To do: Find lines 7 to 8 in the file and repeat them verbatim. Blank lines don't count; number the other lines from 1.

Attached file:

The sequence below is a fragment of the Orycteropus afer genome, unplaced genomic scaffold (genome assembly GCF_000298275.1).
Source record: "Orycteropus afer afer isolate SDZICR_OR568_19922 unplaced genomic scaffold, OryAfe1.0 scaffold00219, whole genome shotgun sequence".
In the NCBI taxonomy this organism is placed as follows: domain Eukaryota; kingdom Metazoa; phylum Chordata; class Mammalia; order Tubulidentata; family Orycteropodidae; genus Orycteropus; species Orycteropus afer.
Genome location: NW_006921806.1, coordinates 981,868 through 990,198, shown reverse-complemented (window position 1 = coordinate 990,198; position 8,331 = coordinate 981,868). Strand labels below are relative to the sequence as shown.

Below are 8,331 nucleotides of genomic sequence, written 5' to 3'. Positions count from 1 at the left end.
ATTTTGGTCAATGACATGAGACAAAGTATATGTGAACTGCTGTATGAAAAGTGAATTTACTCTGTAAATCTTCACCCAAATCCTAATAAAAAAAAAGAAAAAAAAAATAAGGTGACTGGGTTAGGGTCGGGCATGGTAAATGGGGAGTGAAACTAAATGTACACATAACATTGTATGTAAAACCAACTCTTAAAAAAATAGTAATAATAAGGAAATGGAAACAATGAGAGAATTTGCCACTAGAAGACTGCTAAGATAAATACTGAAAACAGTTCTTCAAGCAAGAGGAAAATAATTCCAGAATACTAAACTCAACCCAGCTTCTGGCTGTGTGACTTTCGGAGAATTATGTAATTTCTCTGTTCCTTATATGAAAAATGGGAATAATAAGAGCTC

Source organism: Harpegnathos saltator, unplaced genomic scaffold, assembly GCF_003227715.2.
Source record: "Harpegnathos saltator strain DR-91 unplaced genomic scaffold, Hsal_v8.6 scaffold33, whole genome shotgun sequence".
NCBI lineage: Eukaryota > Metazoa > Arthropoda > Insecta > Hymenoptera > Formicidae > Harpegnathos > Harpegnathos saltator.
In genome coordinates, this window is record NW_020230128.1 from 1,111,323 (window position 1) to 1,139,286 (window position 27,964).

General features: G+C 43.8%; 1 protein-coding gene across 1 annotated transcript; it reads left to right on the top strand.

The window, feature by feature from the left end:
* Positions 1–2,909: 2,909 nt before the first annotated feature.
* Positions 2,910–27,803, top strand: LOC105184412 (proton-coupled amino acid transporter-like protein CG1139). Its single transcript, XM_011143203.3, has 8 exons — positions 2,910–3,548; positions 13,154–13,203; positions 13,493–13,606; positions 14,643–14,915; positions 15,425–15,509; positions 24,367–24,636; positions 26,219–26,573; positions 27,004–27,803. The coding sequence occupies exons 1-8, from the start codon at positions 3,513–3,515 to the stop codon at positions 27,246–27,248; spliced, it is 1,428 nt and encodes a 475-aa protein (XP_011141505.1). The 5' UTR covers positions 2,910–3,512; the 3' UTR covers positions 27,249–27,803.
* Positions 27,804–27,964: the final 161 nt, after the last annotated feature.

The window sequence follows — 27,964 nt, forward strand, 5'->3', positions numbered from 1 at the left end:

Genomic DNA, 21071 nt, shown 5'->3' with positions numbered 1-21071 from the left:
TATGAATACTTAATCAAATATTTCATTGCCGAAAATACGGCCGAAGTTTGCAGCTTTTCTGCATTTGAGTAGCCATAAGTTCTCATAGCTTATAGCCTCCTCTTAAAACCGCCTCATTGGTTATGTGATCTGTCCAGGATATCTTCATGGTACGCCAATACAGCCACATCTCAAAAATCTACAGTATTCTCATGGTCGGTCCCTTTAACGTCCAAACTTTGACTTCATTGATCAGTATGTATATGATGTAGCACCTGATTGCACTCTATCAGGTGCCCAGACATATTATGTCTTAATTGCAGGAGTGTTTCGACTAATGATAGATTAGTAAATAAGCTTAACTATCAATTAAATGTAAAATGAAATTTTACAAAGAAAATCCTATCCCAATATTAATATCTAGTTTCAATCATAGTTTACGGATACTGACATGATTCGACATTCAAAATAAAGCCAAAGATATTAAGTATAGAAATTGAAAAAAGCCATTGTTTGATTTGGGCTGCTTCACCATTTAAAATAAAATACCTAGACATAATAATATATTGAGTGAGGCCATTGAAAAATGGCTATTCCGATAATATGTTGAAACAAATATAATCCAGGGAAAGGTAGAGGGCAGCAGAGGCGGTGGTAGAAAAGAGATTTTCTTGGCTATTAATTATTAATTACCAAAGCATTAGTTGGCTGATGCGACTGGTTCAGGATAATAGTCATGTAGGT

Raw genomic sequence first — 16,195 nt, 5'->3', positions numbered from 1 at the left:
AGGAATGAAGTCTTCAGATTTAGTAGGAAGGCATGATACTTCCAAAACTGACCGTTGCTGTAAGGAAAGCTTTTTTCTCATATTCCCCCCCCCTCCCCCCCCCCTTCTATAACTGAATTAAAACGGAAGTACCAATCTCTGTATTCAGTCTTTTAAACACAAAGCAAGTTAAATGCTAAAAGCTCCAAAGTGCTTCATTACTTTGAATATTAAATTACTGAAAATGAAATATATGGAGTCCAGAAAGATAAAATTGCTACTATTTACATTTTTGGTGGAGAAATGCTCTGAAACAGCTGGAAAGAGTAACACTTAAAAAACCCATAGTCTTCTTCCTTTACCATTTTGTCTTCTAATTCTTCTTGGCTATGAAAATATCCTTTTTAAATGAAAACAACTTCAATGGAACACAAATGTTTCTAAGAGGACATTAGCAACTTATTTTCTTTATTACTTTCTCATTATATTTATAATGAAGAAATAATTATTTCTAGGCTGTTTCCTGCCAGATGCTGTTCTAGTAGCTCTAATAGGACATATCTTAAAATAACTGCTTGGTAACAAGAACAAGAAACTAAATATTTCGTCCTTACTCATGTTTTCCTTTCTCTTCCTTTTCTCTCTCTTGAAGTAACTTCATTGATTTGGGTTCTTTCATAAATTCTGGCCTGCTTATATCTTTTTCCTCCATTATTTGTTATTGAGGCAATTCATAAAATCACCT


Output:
Source organism: Harpegnathos saltator, unplaced genomic scaffold, assembly GCF_003227715.2.
Source record: "Harpegnathos saltator strain DR-91 unplaced genomic scaffold, Hsal_v8.6 scaffold33, whole genome shotgun sequence".